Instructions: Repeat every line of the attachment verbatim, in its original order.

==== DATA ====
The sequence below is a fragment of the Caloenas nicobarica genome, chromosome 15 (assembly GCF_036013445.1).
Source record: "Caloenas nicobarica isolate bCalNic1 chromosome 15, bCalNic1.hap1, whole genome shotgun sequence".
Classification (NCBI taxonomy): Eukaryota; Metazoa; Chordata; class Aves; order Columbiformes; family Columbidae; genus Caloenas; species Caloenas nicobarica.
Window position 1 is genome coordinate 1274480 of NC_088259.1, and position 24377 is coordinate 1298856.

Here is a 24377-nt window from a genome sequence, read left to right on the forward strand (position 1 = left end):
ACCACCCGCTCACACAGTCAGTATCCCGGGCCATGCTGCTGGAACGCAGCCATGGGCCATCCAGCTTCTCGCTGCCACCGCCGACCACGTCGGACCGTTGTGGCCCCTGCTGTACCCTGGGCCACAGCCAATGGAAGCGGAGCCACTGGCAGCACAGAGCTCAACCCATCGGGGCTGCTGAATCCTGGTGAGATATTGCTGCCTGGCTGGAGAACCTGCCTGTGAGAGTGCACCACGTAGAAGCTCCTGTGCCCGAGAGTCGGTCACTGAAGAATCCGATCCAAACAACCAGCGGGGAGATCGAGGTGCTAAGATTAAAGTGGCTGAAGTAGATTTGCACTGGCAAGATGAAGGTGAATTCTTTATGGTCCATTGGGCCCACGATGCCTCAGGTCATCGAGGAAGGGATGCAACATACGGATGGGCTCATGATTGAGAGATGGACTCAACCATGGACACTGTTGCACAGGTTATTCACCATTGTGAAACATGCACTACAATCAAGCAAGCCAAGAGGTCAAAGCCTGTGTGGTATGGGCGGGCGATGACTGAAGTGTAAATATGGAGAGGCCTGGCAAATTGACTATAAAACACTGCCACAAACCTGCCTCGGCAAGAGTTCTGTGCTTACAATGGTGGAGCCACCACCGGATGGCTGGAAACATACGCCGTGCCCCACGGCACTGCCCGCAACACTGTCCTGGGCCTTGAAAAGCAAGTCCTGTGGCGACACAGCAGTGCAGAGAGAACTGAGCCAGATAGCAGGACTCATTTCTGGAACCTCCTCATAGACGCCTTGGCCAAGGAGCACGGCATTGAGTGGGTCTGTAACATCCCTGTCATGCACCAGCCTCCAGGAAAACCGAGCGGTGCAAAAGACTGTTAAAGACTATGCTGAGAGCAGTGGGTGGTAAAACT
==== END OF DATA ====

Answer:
The sequence below is a fragment of the Caloenas nicobarica genome, chromosome 15 (assembly GCF_036013445.1).
Source record: "Caloenas nicobarica isolate bCalNic1 chromosome 15, bCalNic1.hap1, whole genome shotgun sequence".
Classification (NCBI taxonomy): Eukaryota; Metazoa; Chordata; class Aves; order Columbiformes; family Columbidae; genus Caloenas; species Caloenas nicobarica.
Window position 1 is genome coordinate 1274480 of NC_088259.1, and position 24377 is coordinate 1298856.

Here is a 24377-nt window from a genome sequence, read left to right on the forward strand (position 1 = left end):
ACCACCCGCTCACACAGTCAGTATCCCGGGCCATGCTGCTGGAACGCAGCCATGGGCCATCCAGCTTCTCGCTGCCACCGCCGACCACGTCGGACCGTTGTGGCCCCTGCTGTACCCTGGGCCACAGCCAATGGAAGCGGAGCCACTGGCAGCACAGAGCTCAACCCATCGGGGCTGCTGAATCCTGGTGAGATATTGCTGCCTGGCTGGAGAACCTGCCTGTGAGAGTGCACCACGTAGAAGCTCCTGTGCCCGAGAGTCGGTCACTGAAGAATCCGATCCAAACAACCAGCGGGGAGATCGAGGTGCTAAGATTAAAGTGGCTGAAGTAGATTTGCACTGGCAAGATGAAGGTGAATTCTTTATGGTCCATTGGGCCCACGATGCCTCAGGTCATCGAGGAAGGGATGCAACATACGGATGGGCTCATGATTGAGAGATGGACTCAACCATGGACACTGTTGCACAGGTTATTCACCATTGTGAAACATGCACTACAATCAAGCAAGCCAAGAGGTCAAAGCCTGTGTGGTATGGGCGGGCGATGACTGAAGTGTAAATATGGAGAGGCCTGGCAAATTGACTATAAAACACTGCCACAAACCTGCCTCGGCAAGAGTTCTGTGCTTACAATGGTGGAGCCACCACCGGATGGCTGGAAACATACGCCGTGCCCCACGGCACTGCCCGCAACACTGTCCTGGGCCTTGAAAAGCAAGTCCTGTGGCGACACAGCAGTGCAGAGAGAACTGAGCCAGATAGCAGGACTCATTTCTGGAACCTCCTCATAGACGCCTTGGCCAAGGAGCACGGCATTGAGTGGGTCTGTAACATCCCTGTCATGCACCAGCCTCCAGGAAAACCGAGCGGTGCAAAAGACTGTTAAAGACTATGCTGAGAGCAGTGGGTGGTAAAACT